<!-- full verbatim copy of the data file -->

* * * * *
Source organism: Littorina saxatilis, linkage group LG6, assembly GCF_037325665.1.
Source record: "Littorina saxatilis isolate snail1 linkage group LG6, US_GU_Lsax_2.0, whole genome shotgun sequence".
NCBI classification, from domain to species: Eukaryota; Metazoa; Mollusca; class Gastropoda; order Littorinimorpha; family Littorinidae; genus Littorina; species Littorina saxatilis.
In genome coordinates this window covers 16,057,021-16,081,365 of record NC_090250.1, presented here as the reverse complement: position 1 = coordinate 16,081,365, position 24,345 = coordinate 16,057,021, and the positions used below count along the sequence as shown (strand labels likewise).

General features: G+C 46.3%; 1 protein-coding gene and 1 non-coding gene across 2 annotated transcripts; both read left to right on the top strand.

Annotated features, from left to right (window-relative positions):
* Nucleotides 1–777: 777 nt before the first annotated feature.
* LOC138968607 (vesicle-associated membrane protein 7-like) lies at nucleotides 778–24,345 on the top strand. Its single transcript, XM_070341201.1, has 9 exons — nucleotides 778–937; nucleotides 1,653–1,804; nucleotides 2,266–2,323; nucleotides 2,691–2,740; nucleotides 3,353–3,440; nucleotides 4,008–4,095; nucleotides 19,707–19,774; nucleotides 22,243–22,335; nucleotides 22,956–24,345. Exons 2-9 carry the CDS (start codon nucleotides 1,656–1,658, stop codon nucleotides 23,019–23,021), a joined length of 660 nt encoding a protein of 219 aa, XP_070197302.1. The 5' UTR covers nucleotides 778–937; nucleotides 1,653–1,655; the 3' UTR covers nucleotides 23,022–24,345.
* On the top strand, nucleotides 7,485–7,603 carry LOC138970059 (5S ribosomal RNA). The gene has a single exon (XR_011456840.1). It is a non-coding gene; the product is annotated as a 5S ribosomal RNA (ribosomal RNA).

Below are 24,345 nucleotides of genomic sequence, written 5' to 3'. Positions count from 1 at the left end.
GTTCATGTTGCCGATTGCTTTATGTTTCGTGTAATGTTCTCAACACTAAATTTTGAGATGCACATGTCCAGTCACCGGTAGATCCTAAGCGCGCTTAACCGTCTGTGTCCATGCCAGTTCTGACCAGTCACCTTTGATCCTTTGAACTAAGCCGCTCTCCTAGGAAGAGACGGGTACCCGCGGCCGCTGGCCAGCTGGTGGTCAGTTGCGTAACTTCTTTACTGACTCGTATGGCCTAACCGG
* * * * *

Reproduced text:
Source organism: Littorina saxatilis, linkage group LG6, assembly GCF_037325665.1.
Source record: "Littorina saxatilis isolate snail1 linkage group LG6, US_GU_Lsax_2.0, whole genome shotgun sequence".
NCBI classification, from domain to species: Eukaryota; Metazoa; Mollusca; class Gastropoda; order Littorinimorpha; family Littorinidae; genus Littorina; species Littorina saxatilis.
In genome coordinates this window covers 16,057,021-16,081,365 of record NC_090250.1, presented here as the reverse complement: position 1 = coordinate 16,081,365, position 24,345 = coordinate 16,057,021, and the positions used below count along the sequence as shown (strand labels likewise).

General features: G+C 46.3%; 1 protein-coding gene and 1 non-coding gene across 2 annotated transcripts; both read left to right on the top strand.

Annotated features, from left to right (window-relative positions):
* Nucleotides 1–777: 777 nt before the first annotated feature.
* LOC138968607 (vesicle-associated membrane protein 7-like) lies at nucleotides 778–24,345 on the top strand. Its single transcript, XM_070341201.1, has 9 exons — nucleotides 778–937; nucleotides 1,653–1,804; nucleotides 2,266–2,323; nucleotides 2,691–2,740; nucleotides 3,353–3,440; nucleotides 4,008–4,095; nucleotides 19,707–19,774; nucleotides 22,243–22,335; nucleotides 22,956–24,345. Exons 2-9 carry the CDS (start codon nucleotides 1,656–1,658, stop codon nucleotides 23,019–23,021), a joined length of 660 nt encoding a protein of 219 aa, XP_070197302.1. The 5' UTR covers nucleotides 778–937; nucleotides 1,653–1,655; the 3' UTR covers nucleotides 23,022–24,345.
* On the top strand, nucleotides 7,485–7,603 carry LOC138970059 (5S ribosomal RNA). The gene has a single exon (XR_011456840.1). It is a non-coding gene; the product is annotated as a 5S ribosomal RNA (ribosomal RNA).

Below are 24,345 nucleotides of genomic sequence, written 5' to 3'. Positions count from 1 at the left end.
GTTCATGTTGCCGATTGCTTTATGTTTCGTGTAATGTTCTCAACACTAAATTTTGAGATGCACATGTCCAGTCACCGGTAGATCCTAAGCGCGCTTAACCGTCTGTGTCCATGCCAGTTCTGACCAGTCACCTTTGATCCTTTGAACTAAGCCGCTCTCCTAGGAAGAGACGGGTACCCGCGGCCGCTGGCCAGCTGGTGGTCAGTTGCGTAACTTCTTTACTGACTCGTATGGCCTAACCGG